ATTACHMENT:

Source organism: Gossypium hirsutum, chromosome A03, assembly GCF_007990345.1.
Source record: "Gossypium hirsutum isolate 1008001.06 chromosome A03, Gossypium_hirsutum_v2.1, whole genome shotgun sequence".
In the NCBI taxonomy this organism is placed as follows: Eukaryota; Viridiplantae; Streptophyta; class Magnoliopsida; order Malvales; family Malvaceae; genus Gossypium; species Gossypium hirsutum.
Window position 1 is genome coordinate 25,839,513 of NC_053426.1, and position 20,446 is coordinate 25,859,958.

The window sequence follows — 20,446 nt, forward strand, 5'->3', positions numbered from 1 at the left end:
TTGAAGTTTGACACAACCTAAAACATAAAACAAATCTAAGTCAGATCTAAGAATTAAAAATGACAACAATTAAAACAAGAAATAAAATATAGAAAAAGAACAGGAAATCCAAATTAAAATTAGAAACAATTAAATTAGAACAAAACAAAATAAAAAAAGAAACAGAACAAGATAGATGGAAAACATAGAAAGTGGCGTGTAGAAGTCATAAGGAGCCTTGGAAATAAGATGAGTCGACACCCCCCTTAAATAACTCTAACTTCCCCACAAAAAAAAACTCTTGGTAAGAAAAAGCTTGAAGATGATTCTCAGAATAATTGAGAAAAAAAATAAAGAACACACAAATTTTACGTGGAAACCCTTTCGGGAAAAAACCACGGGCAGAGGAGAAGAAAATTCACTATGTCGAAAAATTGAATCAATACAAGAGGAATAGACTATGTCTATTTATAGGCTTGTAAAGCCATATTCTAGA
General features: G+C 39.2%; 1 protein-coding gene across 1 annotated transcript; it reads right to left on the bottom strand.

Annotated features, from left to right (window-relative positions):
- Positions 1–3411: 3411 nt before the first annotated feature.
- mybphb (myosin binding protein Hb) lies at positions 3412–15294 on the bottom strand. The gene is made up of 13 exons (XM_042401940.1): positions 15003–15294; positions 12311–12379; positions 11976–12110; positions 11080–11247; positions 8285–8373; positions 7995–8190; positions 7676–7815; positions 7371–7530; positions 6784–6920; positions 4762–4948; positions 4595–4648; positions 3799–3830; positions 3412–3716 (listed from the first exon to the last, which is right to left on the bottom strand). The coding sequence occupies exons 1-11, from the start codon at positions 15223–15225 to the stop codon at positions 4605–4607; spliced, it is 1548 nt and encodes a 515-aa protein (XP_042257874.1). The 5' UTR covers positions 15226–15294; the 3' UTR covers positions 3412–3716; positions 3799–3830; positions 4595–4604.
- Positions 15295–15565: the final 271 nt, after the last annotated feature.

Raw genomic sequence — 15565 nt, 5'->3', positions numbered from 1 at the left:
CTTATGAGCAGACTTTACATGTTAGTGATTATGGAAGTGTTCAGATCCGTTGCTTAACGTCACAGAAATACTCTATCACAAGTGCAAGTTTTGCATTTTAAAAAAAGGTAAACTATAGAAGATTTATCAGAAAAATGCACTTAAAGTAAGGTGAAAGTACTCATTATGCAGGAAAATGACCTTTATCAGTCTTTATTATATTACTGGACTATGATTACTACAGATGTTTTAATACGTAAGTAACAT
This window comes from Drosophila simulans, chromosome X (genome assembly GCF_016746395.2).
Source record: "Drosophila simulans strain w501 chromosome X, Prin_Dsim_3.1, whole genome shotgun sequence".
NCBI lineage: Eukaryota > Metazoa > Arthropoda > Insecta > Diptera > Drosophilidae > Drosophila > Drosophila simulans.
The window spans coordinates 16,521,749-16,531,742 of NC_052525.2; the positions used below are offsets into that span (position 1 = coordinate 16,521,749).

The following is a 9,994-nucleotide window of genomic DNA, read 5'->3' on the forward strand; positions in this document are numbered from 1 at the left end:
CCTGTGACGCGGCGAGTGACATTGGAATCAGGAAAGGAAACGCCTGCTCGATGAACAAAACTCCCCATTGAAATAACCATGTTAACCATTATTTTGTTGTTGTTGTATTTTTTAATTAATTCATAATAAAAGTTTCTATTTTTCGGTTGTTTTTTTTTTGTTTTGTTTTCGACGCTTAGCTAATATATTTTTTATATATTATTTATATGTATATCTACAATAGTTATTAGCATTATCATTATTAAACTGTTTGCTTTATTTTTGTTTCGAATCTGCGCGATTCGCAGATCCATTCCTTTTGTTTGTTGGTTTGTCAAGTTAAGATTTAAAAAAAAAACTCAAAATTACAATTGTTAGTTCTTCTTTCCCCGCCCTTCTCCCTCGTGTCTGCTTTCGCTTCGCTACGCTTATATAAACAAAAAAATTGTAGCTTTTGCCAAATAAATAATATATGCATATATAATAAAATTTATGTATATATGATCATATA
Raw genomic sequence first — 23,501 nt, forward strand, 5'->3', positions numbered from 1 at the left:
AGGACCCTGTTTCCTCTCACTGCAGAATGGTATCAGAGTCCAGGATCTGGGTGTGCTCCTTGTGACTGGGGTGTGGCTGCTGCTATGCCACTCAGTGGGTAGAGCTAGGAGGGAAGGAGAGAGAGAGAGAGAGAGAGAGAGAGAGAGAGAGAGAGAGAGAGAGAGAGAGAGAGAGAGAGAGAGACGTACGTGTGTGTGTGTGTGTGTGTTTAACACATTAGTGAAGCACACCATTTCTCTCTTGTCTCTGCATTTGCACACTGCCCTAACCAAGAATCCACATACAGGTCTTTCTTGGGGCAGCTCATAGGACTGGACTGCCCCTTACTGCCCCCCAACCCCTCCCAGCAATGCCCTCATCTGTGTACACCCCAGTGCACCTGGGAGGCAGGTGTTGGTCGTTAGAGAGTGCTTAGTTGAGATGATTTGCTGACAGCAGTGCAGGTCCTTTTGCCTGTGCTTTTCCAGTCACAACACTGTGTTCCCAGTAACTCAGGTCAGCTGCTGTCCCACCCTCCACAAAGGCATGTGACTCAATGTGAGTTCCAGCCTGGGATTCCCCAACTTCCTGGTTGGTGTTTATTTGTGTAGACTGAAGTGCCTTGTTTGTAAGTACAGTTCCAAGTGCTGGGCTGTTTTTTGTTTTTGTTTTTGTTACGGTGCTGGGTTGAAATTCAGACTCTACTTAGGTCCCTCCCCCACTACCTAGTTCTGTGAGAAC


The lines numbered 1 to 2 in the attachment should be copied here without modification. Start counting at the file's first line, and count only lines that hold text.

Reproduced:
Source organism: Gossypium hirsutum, chromosome A03, assembly GCF_007990345.1.
Source record: "Gossypium hirsutum isolate 1008001.06 chromosome A03, Gossypium_hirsutum_v2.1, whole genome shotgun sequence".